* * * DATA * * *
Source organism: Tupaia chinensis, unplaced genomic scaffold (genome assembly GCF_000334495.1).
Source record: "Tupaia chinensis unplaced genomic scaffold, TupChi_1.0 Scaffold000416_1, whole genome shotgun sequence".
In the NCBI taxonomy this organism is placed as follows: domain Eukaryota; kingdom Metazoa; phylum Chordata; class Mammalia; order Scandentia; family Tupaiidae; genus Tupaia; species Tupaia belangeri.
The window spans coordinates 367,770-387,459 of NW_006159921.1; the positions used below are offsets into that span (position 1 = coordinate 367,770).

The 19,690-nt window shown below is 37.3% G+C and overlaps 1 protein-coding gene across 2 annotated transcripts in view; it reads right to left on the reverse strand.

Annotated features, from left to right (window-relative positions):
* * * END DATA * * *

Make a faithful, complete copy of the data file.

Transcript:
Source organism: Tupaia chinensis, unplaced genomic scaffold (genome assembly GCF_000334495.1).
Source record: "Tupaia chinensis unplaced genomic scaffold, TupChi_1.0 Scaffold000416_1, whole genome shotgun sequence".
In the NCBI taxonomy this organism is placed as follows: domain Eukaryota; kingdom Metazoa; phylum Chordata; class Mammalia; order Scandentia; family Tupaiidae; genus Tupaia; species Tupaia belangeri.
The window spans coordinates 367,770-387,459 of NW_006159921.1; the positions used below are offsets into that span (position 1 = coordinate 367,770).

The 19,690-nt window shown below is 37.3% G+C and overlaps 1 protein-coding gene across 2 annotated transcripts in view; it reads right to left on the reverse strand.

Annotated features, from left to right (window-relative positions):